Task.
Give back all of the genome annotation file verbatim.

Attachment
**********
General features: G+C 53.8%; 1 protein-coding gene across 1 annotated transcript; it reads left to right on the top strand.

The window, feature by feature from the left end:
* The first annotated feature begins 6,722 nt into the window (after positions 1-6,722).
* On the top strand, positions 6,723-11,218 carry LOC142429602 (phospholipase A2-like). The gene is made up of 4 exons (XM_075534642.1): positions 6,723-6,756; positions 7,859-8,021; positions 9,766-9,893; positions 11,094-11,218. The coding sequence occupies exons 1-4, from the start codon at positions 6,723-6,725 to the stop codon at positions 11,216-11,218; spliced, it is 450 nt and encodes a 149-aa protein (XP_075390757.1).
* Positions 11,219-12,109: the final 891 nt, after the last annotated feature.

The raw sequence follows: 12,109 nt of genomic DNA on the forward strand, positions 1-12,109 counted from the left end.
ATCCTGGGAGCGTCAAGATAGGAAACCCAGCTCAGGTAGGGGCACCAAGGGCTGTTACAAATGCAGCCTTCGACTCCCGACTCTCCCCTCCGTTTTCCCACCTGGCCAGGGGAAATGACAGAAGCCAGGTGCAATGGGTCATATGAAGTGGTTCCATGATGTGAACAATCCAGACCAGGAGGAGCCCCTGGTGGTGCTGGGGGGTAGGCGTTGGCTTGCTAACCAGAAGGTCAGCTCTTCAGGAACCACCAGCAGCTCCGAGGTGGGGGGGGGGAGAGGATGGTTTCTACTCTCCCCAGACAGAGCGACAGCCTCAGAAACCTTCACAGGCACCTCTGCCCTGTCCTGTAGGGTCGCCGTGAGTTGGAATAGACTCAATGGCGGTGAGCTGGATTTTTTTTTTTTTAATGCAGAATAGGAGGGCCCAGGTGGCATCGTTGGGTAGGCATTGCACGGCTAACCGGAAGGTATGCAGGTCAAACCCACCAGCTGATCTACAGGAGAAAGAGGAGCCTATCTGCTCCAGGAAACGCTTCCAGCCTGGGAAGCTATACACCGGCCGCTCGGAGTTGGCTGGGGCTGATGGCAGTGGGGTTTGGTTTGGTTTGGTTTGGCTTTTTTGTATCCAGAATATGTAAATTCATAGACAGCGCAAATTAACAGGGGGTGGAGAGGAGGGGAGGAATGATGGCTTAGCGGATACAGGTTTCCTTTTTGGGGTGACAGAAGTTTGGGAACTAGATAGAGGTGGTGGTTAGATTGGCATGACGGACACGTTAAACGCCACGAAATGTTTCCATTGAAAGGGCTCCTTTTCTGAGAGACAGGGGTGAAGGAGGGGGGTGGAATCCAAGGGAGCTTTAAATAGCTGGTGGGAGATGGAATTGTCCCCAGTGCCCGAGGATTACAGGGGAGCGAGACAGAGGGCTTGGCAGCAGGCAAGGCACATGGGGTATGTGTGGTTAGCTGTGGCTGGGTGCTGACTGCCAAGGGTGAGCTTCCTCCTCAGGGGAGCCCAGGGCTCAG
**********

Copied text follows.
General features: G+C 53.8%; 1 protein-coding gene across 1 annotated transcript; it reads left to right on the top strand.

The window, feature by feature from the left end:
* The first annotated feature begins 6,722 nt into the window (after positions 1-6,722).
* On the top strand, positions 6,723-11,218 carry LOC142429602 (phospholipase A2-like). The gene is made up of 4 exons (XM_075534642.1): positions 6,723-6,756; positions 7,859-8,021; positions 9,766-9,893; positions 11,094-11,218. The coding sequence occupies exons 1-4, from the start codon at positions 6,723-6,725 to the stop codon at positions 11,216-11,218; spliced, it is 450 nt and encodes a 149-aa protein (XP_075390757.1).
* Positions 11,219-12,109: the final 891 nt, after the last annotated feature.

The raw sequence follows: 12,109 nt of genomic DNA on the forward strand, positions 1-12,109 counted from the left end.
ATCCTGGGAGCGTCAAGATAGGAAACCCAGCTCAGGTAGGGGCACCAAGGGCTGTTACAAATGCAGCCTTCGACTCCCGACTCTCCCCTCCGTTTTCCCACCTGGCCAGGGGAAATGACAGAAGCCAGGTGCAATGGGTCATATGAAGTGGTTCCATGATGTGAACAATCCAGACCAGGAGGAGCCCCTGGTGGTGCTGGGGGGTAGGCGTTGGCTTGCTAACCAGAAGGTCAGCTCTTCAGGAACCACCAGCAGCTCCGAGGTGGGGGGGGGGAGAGGATGGTTTCTACTCTCCCCAGACAGAGCGACAGCCTCAGAAACCTTCACAGGCACCTCTGCCCTGTCCTGTAGGGTCGCCGTGAGTTGGAATAGACTCAATGGCGGTGAGCTGGATTTTTTTTTTTTTAATGCAGAATAGGAGGGCCCAGGTGGCATCGTTGGGTAGGCATTGCACGGCTAACCGGAAGGTATGCAGGTCAAACCCACCAGCTGATCTACAGGAGAAAGAGGAGCCTATCTGCTCCAGGAAACGCTTCCAGCCTGGGAAGCTATACACCGGCCGCTCGGAGTTGGCTGGGGCTGATGGCAGTGGGGTTTGGTTTGGTTTGGTTTGGCTTTTTTGTATCCAGAATATGTAAATTCATAGACAGCGCAAATTAACAGGGGGTGGAGAGGAGGGGAGGAATGATGGCTTAGCGGATACAGGTTTCCTTTTTGGGGTGACAGAAGTTTGGGAACTAGATAGAGGTGGTGGTTAGATTGGCATGACGGACACGTTAAACGCCACGAAATGTTTCCATTGAAAGGGCTCCTTTTCTGAGAGACAGGGGTGAAGGAGGGGGGTGGAATCCAAGGGAGCTTTAAATAGCTGGTGGGAGATGGAATTGTCCCCAGTGCCCGAGGATTACAGGGGAGCGAGACAGAGGGCTTGGCAGCAGGCAAGGCACATGGGGTATGTGTGGTTAGCTGTGGCTGGGTGCTGACTGCCAAGGGTGAGCTTCCTCCTCAGGGGAGCCCAGGGCTCAG